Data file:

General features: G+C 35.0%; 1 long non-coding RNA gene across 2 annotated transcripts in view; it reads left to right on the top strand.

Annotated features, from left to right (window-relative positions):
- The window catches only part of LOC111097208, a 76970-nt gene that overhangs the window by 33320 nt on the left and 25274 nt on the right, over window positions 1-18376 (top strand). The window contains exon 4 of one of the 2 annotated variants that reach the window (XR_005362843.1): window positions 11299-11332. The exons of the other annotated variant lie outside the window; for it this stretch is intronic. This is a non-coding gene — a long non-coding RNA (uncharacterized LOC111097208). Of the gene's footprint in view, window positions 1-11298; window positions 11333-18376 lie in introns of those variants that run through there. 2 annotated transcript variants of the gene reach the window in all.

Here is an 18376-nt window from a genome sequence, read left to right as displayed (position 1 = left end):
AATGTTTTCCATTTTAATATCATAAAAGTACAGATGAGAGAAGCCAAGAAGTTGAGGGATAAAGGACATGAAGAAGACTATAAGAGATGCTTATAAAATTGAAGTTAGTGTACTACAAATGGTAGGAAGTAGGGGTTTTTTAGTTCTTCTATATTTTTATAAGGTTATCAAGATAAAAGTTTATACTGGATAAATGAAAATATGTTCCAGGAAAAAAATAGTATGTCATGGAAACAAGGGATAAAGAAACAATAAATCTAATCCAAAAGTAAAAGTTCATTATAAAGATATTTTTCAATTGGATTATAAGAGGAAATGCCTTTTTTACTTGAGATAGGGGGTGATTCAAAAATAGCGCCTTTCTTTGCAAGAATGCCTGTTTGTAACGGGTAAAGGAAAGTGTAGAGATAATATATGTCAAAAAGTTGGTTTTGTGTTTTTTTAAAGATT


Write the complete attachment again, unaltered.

General features: G+C 35.0%; 1 long non-coding RNA gene across 2 annotated transcripts in view; it reads left to right on the top strand.

Annotated features, from left to right (window-relative positions):
- The window catches only part of LOC111097208, a 76970-nt gene that overhangs the window by 33320 nt on the left and 25274 nt on the right, over window positions 1-18376 (top strand). The window contains exon 4 of one of the 2 annotated variants that reach the window (XR_005362843.1): window positions 11299-11332. The exons of the other annotated variant lie outside the window; for it this stretch is intronic. This is a non-coding gene — a long non-coding RNA (uncharacterized LOC111097208). Of the gene's footprint in view, window positions 1-11298; window positions 11333-18376 lie in introns of those variants that run through there. 2 annotated transcript variants of the gene reach the window in all.

Here is an 18376-nt window from a genome sequence, read left to right as displayed (position 1 = left end):
AATGTTTTCCATTTTAATATCATAAAAGTACAGATGAGAGAAGCCAAGAAGTTGAGGGATAAAGGACATGAAGAAGACTATAAGAGATGCTTATAAAATTGAAGTTAGTGTACTACAAATGGTAGGAAGTAGGGGTTTTTTAGTTCTTCTATATTTTTATAAGGTTATCAAGATAAAAGTTTATACTGGATAAATGAAAATATGTTCCAGGAAAAAAATAGTATGTCATGGAAACAAGGGATAAAGAAACAATAAATCTAATCCAAAAGTAAAAGTTCATTATAAAGATATTTTTCAATTGGATTATAAGAGGAAATGCCTTTTTTACTTGAGATAGGGGGTGATTCAAAAATAGCGCCTTTCTTTGCAAGAATGCCTGTTTGTAACGGGTAAAGGAAAGTGTAGAGATAATATATGTCAAAAAGTTGGTTTTGTGTTTTTTTAAAGATT